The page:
Hamilton County planning panel shoots down controversial sewer plant permit

The Fire Department Training Center in Ooltewah, Tennessee, is completely full of residents who do not want a sewer plant built in their community during a Water and Wastewater Treatment Authority public meeting held Thursday, October 11, 2018. The room was filled from wall to wall with chairs, and individuals were peeking in from all doors to listen to what was happening during the meeting.

Opponents of a proposed Ooltewah sewage treatment plant won one round of their fight Monday as a Hamilton County planning panel recommended denying a special permit for the facility.

But they said they know their work against a Mahan Gap Road treatment plant isn't over, as the proposal now goes to the Hamilton County Commission next month.

"We're not against growth," said Dean Moorhouse, president of North Hamilton County United for Responsible Growth, adding the group still needs to convince the county commission to score a victory.

Meanwhile, the Hamilton County Water and Wastewater Treatment Authority, which chose a site at 7800 Mahan Gap as the most cost-efficient location for a 10-million-gallon, $45 million treatment plant, said that siting and approving a new facility is "a tremendous responsibility."

"We know there is a great deal of work ahead of us, but we are confident in the expertise around the table to make the best decision for Hamilton County's future," said Mike Moon, WWTA's board chairman.

Mark Harrison, the agency's executive director, said it is mindful of the cost of services to its customers.

"As we plan for the future, while cost is an issue, it is not the only issue," he said. "We must continue to focus on the welfare of our community as well as the impact on economic development our actions will have both now and in the future."

On Monday, opponents packed the county commission room for the Hamilton County Regional Planning Commission meeting, with more than 100 people showing up and many spilling out into the fourth-floor rotunda.

The neighbors say there are 3,500 homes and two elementary schools within two miles of the proposed plant. They are worried about odors, health and environmental impacts and a hit to their property values.

Those doubts have only sharpened since the Tennessee Department of Environment and Conservation last week said WWTA must stop new sewer connections in Ooltewah because it had 29 sewer overflows that spilled 2 million gallons of raw sewage into Rogers Creek in just one year. That news came as an environmental group sued the authority for releasing 20 million gallons of sewage from the Signal Mountain wastewater treatment plant to the Tennessee River since 2013.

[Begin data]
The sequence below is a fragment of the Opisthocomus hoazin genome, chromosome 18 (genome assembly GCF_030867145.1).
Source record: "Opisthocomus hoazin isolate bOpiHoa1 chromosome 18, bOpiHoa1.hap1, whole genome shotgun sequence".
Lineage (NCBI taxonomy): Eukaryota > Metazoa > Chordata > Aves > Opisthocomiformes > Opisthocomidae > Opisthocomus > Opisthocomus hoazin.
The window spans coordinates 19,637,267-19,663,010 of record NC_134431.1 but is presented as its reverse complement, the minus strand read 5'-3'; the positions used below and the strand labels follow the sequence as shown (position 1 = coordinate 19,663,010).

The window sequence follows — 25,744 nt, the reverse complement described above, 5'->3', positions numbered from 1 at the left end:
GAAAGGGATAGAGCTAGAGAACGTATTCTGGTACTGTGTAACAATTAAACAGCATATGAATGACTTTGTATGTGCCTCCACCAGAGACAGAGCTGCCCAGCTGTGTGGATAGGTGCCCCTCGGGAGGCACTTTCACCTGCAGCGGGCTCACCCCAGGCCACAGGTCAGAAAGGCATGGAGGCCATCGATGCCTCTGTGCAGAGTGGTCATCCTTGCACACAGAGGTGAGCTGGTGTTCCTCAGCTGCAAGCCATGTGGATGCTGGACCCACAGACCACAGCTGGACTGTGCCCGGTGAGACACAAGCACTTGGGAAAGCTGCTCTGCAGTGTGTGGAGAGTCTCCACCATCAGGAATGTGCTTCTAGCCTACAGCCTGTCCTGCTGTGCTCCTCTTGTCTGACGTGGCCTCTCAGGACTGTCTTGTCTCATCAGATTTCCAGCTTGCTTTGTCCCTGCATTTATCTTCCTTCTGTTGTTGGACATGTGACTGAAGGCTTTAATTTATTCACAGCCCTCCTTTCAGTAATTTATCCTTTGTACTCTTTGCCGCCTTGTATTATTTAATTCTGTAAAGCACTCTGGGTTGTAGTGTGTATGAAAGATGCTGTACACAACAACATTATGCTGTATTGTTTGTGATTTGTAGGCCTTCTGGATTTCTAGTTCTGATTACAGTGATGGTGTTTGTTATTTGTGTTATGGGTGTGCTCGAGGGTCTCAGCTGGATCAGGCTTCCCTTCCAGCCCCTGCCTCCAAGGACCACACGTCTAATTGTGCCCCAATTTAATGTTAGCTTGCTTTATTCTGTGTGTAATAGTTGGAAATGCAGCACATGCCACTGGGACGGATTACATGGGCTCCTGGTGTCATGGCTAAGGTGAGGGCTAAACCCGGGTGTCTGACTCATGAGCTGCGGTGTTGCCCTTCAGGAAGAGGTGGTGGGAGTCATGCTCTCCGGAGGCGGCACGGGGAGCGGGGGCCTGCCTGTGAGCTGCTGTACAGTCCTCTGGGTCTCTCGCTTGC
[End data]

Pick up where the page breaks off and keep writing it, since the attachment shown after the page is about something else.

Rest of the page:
Planning commission staff had recommended deferring for 30 days the consideration of the special permit, citing the issue's complexity. Harrison said at the meeting that he'd like a 60-day deferral to answer more questions raised by neighbors and others.

But County Commissioner Chester Bankston asked that the panel deny, not defer, the permit.

"This is not a good site," he said. "There are other good ones to the north."

More than a dozen people spoke against the permit, including Moorhouse, who said he had 4,400 signatures and more to come.

He claimed WWTA has withheld information and given misleading statements to the Regional Planning Agency.

Debbie Petticord, who lives in the area, termed where she lives "a special place," but not the location for a sewage treatment plant with the growth Ooltewah has seen.

"There's a big difference in the backyards of 40 homes and 4,000 homes," she said about the placement of the proposed facility. "That's a lot of devaluation."

Commission member Jason Farmer said the WWTA is in "a tough spot."

"I understand how you got to the site. I appreciate it," Farmer said.

However, he said, deferring a vote for 30, 60 or 90 days wouldn't make a difference for him.

"This is one of the most active neighborhoods in the county," Farmer said. "To put this on this neighborhood doesn't seem right."

Harrison denied anyone has been misled, but he said he wanted more time to meet with the neighborhood residents, including in small groups. He has said the authority is planning to spend some $200 million to meet Clean Water Act requirements, over and above the cost of the treatment plant.

He called the Mahan Gap Road site "the right spot. It provides the best option."

"It's the lowest cost to construct and operate," Harrison said, adding the new plants "aren't the nuisance they've been painted out to be."

The panel recommended turning down the special permit request in a 6-4 vote, with one recusal.

The county commission's zoning committee will take up the issue on Dec. 12, and the full commission will vote yea or nay on the special permit Dec. 19.

The commission meets at 9:30 a.m. on the fourth floor of the courthouse. Jennifer McDonald, spokeswoman for the concerned citizens group, said the neighbors will be there in force.

"We want people to understand this is not a done deal," she said.

Staff writer Judy Walton contributed to this story.

Contact staff writer Mike Pare at mpare@timesfreepress.com or 423-757-6318.